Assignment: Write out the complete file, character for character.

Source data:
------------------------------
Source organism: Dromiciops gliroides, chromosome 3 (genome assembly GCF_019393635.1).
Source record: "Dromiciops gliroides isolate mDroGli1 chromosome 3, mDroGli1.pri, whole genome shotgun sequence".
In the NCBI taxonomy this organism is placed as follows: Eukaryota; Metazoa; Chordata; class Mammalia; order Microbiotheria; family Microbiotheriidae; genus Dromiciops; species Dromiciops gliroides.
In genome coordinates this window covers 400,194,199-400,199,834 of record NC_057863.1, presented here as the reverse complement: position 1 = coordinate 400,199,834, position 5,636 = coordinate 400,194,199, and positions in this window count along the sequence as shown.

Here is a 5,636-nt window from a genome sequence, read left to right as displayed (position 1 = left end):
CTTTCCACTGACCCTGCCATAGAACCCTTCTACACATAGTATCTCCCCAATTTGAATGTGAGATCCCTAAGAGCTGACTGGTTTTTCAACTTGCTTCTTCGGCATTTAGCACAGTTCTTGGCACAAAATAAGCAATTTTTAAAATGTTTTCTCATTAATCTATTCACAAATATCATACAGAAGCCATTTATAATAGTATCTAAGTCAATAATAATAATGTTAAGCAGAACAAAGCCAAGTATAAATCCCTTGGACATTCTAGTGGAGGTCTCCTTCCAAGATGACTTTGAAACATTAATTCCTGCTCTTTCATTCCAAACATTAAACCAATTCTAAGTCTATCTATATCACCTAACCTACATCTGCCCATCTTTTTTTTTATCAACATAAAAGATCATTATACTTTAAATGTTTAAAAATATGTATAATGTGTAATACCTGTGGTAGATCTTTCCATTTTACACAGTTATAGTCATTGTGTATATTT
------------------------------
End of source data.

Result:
Source organism: Dromiciops gliroides, chromosome 3 (genome assembly GCF_019393635.1).
Source record: "Dromiciops gliroides isolate mDroGli1 chromosome 3, mDroGli1.pri, whole genome shotgun sequence".
In the NCBI taxonomy this organism is placed as follows: Eukaryota; Metazoa; Chordata; class Mammalia; order Microbiotheria; family Microbiotheriidae; genus Dromiciops; species Dromiciops gliroides.
In genome coordinates this window covers 400,194,199-400,199,834 of record NC_057863.1, presented here as the reverse complement: position 1 = coordinate 400,199,834, position 5,636 = coordinate 400,194,199, and positions in this window count along the sequence as shown.

Here is a 5,636-nt window from a genome sequence, read left to right as displayed (position 1 = left end):
CTTTCCACTGACCCTGCCATAGAACCCTTCTACACATAGTATCTCCCCAATTTGAATGTGAGATCCCTAAGAGCTGACTGGTTTTTCAACTTGCTTCTTCGGCATTTAGCACAGTTCTTGGCACAAAATAAGCAATTTTTAAAATGTTTTCTCATTAATCTATTCACAAATATCATACAGAAGCCATTTATAATAGTATCTAAGTCAATAATAATAATGTTAAGCAGAACAAAGCCAAGTATAAATCCCTTGGACATTCTAGTGGAGGTCTCCTTCCAAGATGACTTTGAAACATTAATTCCTGCTCTTTCATTCCAAACATTAAACCAATTCTAAGTCTATCTATATCACCTAACCTACATCTGCCCATCTTTTTTTTTATCAACATAAAAGATCATTATACTTTAAATGTTTAAAAATATGTATAATGTGTAATACCTGTGGTAGATCTTTCCATTTTACACAGTTATAGTCATTGTGTATATTT